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dc.contributor.authorAndrews, Russel D.
dc.contributor.authorBaird, Robin W.
dc.contributor.authorCalambokidis, John
dc.contributor.authorGoertz, Caroline E. C.
dc.contributor.authorGulland, Frances M. D.
dc.contributor.authorHeide-Jorgensen, Mads-Pieter
dc.contributor.authorHooker, Sascha Kate
dc.contributor.authorJohnson, Mark
dc.contributor.authorMate, Bruce
dc.contributor.authorMitani, Yoko
dc.contributor.authorNowacek, Douglas P.
dc.contributor.authorOwen, Kylie
dc.contributor.authorQuakenbush, Lori T.
dc.contributor.authorRaverty, Stephen
dc.contributor.authorRobbins, Jooke
dc.contributor.authorSchorr, Gregory S.
dc.contributor.authorShpak, Olga V.
dc.contributor.authorTownsend, Forrest I.
dc.contributor.authorUhart, Marcela
dc.contributor.authorWells, Randall S.
dc.contributor.authorZerbini, Alexandre N.
dc.date.accessioned2020-02-05T15:30:10Z
dc.date.available2020-02-05T15:30:10Z
dc.date.issued2019-12-16
dc.identifier.citationAndrews , R D , Baird , R W , Calambokidis , J , Goertz , C E C , Gulland , F M D , Heide-Jorgensen , M-P , Hooker , S K , Johnson , M , Mate , B , Mitani , Y , Nowacek , D P , Owen , K , Quakenbush , L T , Raverty , S , Robbins , J , Schorr , G S , Shpak , O V , Townsend , F I , Uhart , M , Wells , R S & Zerbini , A N 2019 , ' Best practice guidelines for cetacean tagging ' , Journal of Cetacean Research and Management , vol. 20 , pp. 27-66 . < https://archive.iwc.int/ >en
dc.identifier.issn1561-0713
dc.identifier.otherPURE: 266121667
dc.identifier.otherPURE UUID: 32012891-01c3-4034-b536-ddabf5c6391a
dc.identifier.otherORCID: /0000-0002-7518-3548/work/68280516
dc.identifier.otherScopus: 85082676319
dc.identifier.urihttp://hdl.handle.net/10023/19413
dc.description.abstractAnimal-borne electronic instruments (tags) are valuable tools for collecting information on cetacean physiology, behaviour and ecology, and for enhancing conservation and management policies for cetacean populations. Tags allow researchers to track the movement patterns, habitat use andother aspects of the behaviour of animals that are otherwise difficult to observe. They can even be used to monitor the physiology of a tagged animal within its changing environment. Such tags are ideal for identifying and predicting responses to anthropogenic threats, thus facilitating the development of robust mitigation measures. With the increasing need for data best provided by tagging and the increasing availability of tags, such research is becoming more common. Tagging can, however, pose risks to the health and welfare of cetaceans and to personnel involved in tagging operations. Here we provide ‘best practice’ recommendations for cetacean tag design, deployment and follow-up assessment of tagged individuals, compiled by biologists and veterinarians with significant experience in cetacean tagging. This paper is intended to serve as a resource to assist tag users, veterinarians, ethics committees and regulatory agency staff in the implementation of high standards of practice, and to promote the training of specialists in this area. Standardised terminology for describing tag design and illustrations of tag types and attachment sites are provided, along with protocols for tag testing and deployment (both remote and through capture-release), including training of operators. The recommendations emphasise the importance of ensuring that tagging is ethically and scientifically justified for a particular project and that tagging only be used to address bona fide research or conservation questions that are best addressed with tagging, as supported by an exploration of alternative methods. Recommendations are provided for minimising effects on individual animals (e.g. through careful selection of the individual, tag design and implant sterilisation) and for improving knowledge of tagging effects on cetaceans through increased post-tagging monitoring.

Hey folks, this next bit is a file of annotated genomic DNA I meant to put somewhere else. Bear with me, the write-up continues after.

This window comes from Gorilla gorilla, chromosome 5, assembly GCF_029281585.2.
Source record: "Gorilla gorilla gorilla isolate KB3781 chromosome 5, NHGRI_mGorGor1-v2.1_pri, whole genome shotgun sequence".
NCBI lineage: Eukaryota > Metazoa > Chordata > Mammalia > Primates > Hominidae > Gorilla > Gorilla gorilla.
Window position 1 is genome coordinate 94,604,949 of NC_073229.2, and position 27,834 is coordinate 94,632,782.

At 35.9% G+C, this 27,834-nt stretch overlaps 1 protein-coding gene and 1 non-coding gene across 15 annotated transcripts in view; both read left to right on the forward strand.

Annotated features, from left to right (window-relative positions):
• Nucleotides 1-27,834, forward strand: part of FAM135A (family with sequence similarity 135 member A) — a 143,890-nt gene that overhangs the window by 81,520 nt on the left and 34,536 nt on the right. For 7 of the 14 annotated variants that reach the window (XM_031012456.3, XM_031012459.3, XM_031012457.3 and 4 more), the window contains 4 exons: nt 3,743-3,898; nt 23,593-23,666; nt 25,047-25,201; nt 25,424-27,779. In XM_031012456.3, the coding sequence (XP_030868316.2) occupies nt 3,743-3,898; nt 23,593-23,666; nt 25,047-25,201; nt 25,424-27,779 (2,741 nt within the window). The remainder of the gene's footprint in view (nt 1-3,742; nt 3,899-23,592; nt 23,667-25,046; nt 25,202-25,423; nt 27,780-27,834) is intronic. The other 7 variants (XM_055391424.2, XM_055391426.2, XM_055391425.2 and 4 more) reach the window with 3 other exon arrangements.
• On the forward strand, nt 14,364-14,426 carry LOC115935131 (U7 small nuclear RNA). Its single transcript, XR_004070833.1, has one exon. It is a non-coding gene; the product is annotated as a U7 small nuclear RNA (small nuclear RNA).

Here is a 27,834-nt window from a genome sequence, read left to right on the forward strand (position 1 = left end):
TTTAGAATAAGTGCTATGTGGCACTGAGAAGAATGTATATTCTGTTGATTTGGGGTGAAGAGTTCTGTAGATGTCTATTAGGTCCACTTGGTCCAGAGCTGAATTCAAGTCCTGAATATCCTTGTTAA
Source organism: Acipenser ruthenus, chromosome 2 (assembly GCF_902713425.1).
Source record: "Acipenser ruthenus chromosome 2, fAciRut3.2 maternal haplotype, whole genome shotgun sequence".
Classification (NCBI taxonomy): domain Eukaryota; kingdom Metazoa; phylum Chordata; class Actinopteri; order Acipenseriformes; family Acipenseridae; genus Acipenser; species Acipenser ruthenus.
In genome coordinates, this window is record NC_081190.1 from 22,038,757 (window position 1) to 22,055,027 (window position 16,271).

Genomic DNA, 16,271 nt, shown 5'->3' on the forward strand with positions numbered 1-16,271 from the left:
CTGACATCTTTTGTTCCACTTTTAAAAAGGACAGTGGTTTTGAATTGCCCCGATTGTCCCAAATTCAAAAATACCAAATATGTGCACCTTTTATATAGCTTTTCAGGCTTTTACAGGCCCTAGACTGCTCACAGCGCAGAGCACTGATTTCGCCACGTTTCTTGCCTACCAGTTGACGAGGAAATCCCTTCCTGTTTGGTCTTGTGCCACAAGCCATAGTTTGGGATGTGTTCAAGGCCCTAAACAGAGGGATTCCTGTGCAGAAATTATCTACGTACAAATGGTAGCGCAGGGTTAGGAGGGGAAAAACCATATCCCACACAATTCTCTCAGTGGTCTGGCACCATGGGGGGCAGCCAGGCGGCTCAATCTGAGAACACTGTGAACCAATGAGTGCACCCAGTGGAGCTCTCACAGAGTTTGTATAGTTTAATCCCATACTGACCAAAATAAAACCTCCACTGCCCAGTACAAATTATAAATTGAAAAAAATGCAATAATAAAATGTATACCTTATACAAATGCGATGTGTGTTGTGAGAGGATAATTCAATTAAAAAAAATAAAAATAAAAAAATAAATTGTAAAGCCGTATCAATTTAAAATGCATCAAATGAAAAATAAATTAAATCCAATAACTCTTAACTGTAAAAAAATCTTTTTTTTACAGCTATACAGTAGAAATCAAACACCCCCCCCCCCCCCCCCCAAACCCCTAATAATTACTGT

dc.format.extent40
dc.language.isoeng
dc.relation.ispartofJournal of Cetacean Research and Managementen
dc.rightsCopyright © 2020 the Author(s). This work has been made available online in accordance with publisher policies or with permission. Permission for further reuse of this content should be sought from the publisher or the rights holder. This is the final published version of the work, which was originally published at https://archive.iwc.int/en
dc.subjectBio-loggingen
dc.subjectRadio-taggingen
dc.subjectSatellite taggingen
dc.subjectTelemetryen
dc.subjectGC Oceanographyen
dc.subjectQA75 Electronic computers. Computer scienceen
dc.subjectQH301 Biologyen
dc.subjectT Technologyen
dc.subjectT-NDASen
dc.subject.lccGCen
dc.subject.lccQA75en
dc.subject.lccQH301en
dc.subject.lccTen
dc.titleBest practice guidelines for cetacean taggingen
dc.typeJournal articleen
dc.description.versionPublisher PDFen
dc.contributor.institutionUniversity of St Andrews.School of Biologyen
dc.contributor.institutionUniversity of St Andrews.Scottish Oceans Instituteen
dc.contributor.institutionUniversity of St Andrews.Institute of Behavioural and Neural Sciencesen
dc.contributor.institutionUniversity of St Andrews.St Andrews Sustainability Instituteen
dc.contributor.institutionUniversity of St Andrews.Sea Mammal Research Uniten
dc.contributor.institutionUniversity of St Andrews.Marine Alliance for Science & Technology Scotlanden
dc.contributor.institutionUniversity of St Andrews.Bioacoustics groupen
dc.contributor.institutionUniversity of St Andrews.Sound Tags Groupen
dc.description.statusPeer revieweden
dc.identifier.urlhttps://archive.iwc.int/en


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